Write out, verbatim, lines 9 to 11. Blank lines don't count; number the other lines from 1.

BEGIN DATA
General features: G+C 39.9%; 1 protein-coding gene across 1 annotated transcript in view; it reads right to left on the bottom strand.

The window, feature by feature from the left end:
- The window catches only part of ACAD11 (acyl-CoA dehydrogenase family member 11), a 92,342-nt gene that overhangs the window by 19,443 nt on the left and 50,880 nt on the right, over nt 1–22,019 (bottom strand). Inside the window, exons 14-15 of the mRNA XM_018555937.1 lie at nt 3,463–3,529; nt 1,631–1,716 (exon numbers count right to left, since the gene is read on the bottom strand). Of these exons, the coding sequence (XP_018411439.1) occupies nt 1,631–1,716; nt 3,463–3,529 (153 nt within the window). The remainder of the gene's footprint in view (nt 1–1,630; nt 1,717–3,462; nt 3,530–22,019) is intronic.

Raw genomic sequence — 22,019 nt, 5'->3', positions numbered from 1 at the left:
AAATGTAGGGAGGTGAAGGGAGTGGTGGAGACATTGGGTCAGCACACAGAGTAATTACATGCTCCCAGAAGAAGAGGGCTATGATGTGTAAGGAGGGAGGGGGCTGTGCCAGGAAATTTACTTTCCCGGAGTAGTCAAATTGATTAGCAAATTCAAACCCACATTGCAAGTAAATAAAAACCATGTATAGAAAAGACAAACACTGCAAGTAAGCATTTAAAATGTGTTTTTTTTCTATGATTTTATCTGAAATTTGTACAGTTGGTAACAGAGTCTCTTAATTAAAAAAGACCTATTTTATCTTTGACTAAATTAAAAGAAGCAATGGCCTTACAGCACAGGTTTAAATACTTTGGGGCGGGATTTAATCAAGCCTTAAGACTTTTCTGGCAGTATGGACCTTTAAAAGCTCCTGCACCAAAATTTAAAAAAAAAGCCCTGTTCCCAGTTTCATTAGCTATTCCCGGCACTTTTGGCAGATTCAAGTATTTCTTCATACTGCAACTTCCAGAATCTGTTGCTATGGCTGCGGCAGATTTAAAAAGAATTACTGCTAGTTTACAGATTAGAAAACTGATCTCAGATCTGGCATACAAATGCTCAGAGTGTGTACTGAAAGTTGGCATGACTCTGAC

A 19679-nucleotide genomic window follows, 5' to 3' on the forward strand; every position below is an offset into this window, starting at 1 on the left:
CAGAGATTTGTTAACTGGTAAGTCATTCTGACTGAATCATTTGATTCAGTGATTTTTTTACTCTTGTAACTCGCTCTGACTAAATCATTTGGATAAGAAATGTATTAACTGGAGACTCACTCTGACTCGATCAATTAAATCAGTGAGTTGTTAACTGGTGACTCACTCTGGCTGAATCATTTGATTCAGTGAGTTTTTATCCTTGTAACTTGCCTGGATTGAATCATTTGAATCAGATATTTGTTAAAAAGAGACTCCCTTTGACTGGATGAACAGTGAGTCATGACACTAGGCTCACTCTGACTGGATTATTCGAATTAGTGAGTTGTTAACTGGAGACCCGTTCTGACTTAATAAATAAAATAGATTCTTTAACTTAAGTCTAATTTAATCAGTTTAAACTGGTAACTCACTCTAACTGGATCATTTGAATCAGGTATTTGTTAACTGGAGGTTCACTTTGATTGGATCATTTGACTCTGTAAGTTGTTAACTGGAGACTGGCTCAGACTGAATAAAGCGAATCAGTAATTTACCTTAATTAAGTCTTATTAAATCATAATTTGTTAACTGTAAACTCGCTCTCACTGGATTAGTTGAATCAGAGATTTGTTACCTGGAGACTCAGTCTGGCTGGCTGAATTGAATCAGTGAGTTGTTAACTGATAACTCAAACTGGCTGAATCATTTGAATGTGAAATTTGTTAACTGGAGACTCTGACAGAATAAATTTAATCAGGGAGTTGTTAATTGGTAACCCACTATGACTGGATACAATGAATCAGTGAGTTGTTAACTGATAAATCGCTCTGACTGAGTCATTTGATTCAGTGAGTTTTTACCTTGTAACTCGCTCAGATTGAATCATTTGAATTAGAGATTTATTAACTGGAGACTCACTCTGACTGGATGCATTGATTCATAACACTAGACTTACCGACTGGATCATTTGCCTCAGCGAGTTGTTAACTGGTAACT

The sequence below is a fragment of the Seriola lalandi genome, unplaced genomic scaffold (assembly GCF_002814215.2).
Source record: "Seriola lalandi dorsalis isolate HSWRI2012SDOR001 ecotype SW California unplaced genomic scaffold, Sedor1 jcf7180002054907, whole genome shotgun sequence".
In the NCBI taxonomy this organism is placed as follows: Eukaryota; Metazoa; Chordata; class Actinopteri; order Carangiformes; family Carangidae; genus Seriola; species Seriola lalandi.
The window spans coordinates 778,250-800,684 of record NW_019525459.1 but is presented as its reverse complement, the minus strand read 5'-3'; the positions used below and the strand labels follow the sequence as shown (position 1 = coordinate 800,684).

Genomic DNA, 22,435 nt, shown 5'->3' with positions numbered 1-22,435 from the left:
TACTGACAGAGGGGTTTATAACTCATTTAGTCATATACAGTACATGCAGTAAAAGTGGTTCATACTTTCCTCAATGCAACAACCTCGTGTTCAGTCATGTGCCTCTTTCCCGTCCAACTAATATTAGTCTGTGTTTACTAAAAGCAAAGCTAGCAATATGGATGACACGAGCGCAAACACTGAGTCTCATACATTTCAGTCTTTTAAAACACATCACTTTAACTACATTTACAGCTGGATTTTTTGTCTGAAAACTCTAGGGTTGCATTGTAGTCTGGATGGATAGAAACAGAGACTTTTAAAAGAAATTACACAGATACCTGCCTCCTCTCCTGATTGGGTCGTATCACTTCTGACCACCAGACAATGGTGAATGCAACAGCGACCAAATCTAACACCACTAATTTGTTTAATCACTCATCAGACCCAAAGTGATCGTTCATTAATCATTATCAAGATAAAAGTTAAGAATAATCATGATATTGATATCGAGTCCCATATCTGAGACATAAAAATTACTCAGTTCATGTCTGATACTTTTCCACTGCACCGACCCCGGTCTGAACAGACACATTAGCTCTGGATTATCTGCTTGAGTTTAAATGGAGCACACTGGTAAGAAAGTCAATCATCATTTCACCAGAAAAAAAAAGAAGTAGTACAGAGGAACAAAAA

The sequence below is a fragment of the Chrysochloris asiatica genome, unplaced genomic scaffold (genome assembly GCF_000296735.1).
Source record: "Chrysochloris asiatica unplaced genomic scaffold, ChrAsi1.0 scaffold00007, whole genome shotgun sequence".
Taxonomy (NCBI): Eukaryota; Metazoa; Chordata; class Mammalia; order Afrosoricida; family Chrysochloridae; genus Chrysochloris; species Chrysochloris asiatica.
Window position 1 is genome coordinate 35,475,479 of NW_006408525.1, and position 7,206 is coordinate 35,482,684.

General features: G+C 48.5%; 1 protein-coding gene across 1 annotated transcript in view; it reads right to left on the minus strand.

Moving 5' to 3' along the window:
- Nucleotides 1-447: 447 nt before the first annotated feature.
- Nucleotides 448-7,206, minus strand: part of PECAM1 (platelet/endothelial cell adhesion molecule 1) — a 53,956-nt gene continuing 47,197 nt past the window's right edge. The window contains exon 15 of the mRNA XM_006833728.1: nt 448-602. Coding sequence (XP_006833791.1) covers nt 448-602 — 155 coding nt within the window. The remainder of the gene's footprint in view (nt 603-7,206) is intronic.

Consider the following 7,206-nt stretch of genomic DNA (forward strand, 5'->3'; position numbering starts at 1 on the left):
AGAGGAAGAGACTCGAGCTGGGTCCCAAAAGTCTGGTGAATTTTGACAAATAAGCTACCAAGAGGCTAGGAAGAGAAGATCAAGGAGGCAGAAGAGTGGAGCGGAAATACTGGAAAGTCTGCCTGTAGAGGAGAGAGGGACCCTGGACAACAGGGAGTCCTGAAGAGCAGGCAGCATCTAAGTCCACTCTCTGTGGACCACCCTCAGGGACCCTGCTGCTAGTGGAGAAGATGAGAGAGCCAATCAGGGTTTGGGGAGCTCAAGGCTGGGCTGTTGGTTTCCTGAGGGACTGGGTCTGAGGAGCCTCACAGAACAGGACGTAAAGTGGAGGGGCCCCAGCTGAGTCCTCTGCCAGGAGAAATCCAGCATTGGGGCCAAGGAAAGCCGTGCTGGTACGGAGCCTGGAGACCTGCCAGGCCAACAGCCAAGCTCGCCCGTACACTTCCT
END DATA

Source record: "Seriola lalandi dorsalis isolate HSWRI2012SDOR001 ecotype SW California unplaced genomic scaffold, Sedor1 jcf7180002054907, whole genome shotgun sequence".
In the NCBI taxonomy this organism is placed as follows: Eukaryota; Metazoa; Chordata; class Actinopteri; order Carangiformes; family Carangidae; genus Seriola; species Seriola lalandi.
The window spans coordinates 778,250-800,684 of record NW_019525459.1 but is presented as its reverse complement, the minus strand read 5'-3'; the positions used below and the strand labels follow the sequence as shown (position 1 = coordinate 800,684).